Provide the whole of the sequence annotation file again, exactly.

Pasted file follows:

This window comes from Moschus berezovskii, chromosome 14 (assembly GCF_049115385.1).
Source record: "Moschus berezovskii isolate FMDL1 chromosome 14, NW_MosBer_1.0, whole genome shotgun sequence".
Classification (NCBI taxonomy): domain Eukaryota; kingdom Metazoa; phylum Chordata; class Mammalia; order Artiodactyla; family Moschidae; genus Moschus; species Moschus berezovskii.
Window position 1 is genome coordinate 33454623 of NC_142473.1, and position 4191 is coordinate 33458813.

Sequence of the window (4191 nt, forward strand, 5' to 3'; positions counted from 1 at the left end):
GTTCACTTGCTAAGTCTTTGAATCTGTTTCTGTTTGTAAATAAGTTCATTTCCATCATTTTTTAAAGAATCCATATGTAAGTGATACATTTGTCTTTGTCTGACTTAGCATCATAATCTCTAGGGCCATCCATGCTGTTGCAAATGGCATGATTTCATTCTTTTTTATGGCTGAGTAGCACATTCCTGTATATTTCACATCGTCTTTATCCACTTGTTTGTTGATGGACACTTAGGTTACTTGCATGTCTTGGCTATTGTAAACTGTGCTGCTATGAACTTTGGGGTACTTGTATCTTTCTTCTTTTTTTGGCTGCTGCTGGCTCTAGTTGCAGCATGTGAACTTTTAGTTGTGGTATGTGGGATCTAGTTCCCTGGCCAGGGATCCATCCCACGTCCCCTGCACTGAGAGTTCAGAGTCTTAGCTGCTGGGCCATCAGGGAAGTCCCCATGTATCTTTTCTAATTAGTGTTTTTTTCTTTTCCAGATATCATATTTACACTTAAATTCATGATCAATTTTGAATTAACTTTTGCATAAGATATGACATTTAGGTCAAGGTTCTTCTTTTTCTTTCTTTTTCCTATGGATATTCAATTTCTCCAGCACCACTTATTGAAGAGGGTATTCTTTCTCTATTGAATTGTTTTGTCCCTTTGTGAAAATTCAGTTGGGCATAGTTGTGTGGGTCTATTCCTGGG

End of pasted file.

This window comes from Moschus berezovskii, chromosome 14 (assembly GCF_049115385.1).
Source record: "Moschus berezovskii isolate FMDL1 chromosome 14, NW_MosBer_1.0, whole genome shotgun sequence".
Classification (NCBI taxonomy): domain Eukaryota; kingdom Metazoa; phylum Chordata; class Mammalia; order Artiodactyla; family Moschidae; genus Moschus; species Moschus berezovskii.
Window position 1 is genome coordinate 33454623 of NC_142473.1, and position 4191 is coordinate 33458813.

Sequence of the window (4191 nt, forward strand, 5' to 3'; positions counted from 1 at the left end):
GTTCACTTGCTAAGTCTTTGAATCTGTTTCTGTTTGTAAATAAGTTCATTTCCATCATTTTTTAAAGAATCCATATGTAAGTGATACATTTGTCTTTGTCTGACTTAGCATCATAATCTCTAGGGCCATCCATGCTGTTGCAAATGGCATGATTTCATTCTTTTTTATGGCTGAGTAGCACATTCCTGTATATTTCACATCGTCTTTATCCACTTGTTTGTTGATGGACACTTAGGTTACTTGCATGTCTTGGCTATTGTAAACTGTGCTGCTATGAACTTTGGGGTACTTGTATCTTTCTTCTTTTTTTGGCTGCTGCTGGCTCTAGTTGCAGCATGTGAACTTTTAGTTGTGGTATGTGGGATCTAGTTCCCTGGCCAGGGATCCATCCCACGTCCCCTGCACTGAGAGTTCAGAGTCTTAGCTGCTGGGCCATCAGGGAAGTCCCCATGTATCTTTTCTAATTAGTGTTTTTTTCTTTTCCAGATATCATATTTACACTTAAATTCATGATCAATTTTGAATTAACTTTTGCATAAGATATGACATTTAGGTCAAGGTTCTTCTTTTTCTTTCTTTTTCCTATGGATATTCAATTTCTCCAGCACCACTTATTGAAGAGGGTATTCTTTCTCTATTGAATTGTTTTGTCCCTTTGTGAAAATTCAGTTGGGCATAGTTGTGTGGGTCTATTCCTGGG